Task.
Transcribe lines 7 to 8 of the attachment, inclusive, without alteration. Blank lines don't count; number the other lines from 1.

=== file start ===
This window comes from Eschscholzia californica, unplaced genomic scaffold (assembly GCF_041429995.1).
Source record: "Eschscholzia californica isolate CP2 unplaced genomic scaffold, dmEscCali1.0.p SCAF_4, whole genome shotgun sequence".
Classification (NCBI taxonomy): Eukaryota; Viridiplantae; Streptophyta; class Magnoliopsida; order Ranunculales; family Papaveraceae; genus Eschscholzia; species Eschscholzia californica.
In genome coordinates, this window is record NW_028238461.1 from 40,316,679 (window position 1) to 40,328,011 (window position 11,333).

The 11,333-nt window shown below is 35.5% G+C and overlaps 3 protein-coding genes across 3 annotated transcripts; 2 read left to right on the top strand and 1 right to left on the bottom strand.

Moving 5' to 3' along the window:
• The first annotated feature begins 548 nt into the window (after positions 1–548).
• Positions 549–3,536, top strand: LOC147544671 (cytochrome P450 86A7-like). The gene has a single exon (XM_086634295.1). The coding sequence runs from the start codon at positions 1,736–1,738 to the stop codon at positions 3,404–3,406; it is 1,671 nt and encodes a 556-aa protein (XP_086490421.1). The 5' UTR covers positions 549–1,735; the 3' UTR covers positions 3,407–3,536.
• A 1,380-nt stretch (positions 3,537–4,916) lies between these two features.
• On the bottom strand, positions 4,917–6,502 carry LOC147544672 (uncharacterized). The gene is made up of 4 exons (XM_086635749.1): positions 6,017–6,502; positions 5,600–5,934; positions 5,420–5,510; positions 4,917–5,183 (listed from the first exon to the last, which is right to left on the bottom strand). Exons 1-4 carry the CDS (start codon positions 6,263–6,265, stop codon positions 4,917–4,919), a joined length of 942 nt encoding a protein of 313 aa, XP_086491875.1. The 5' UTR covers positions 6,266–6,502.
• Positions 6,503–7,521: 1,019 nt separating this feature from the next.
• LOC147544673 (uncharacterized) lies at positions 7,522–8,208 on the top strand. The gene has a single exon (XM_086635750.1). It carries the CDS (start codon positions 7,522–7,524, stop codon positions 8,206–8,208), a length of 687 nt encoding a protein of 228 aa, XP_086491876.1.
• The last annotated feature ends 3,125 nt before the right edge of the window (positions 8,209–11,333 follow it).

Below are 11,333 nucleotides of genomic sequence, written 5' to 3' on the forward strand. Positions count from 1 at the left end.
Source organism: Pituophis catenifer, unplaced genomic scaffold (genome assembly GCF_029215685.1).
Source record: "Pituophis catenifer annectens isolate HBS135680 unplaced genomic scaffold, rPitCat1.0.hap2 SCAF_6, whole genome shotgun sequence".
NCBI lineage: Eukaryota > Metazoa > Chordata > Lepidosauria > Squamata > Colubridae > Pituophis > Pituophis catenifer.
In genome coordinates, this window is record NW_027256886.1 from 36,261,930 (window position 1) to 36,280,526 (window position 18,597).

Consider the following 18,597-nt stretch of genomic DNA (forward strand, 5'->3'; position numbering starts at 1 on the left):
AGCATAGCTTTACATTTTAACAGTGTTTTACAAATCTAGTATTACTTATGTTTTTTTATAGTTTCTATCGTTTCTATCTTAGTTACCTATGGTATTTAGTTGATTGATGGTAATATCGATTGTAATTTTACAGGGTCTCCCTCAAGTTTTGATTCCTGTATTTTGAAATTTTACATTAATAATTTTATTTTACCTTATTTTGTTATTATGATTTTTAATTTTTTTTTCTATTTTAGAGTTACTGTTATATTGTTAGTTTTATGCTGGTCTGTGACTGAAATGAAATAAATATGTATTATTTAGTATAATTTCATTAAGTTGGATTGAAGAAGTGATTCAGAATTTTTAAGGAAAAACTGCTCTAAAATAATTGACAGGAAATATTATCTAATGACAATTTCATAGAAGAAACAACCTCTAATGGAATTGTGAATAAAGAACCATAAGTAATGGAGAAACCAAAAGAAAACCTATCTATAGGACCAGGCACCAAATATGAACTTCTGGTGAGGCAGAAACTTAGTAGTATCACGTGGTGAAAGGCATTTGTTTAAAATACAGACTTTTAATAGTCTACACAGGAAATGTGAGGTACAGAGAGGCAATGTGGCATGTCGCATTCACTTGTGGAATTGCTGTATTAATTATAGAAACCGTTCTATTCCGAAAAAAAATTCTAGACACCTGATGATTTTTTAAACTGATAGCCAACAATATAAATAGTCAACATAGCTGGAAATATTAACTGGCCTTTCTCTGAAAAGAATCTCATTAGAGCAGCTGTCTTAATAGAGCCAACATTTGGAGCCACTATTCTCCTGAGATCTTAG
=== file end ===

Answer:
• The first annotated feature begins 548 nt into the window (after positions 1–548).
• Positions 549–3,536, top strand: LOC147544671 (cytochrome P450 86A7-like). The gene has a single exon (XM_086634295.1). The coding sequence runs from the start codon at positions 1,736–1,738 to the stop codon at positions 3,404–3,406; it is 1,671 nt and encodes a 556-aa protein (XP_086490421.1). The 5' UTR covers positions 549–1,735; the 3' UTR covers positions 3,407–3,536.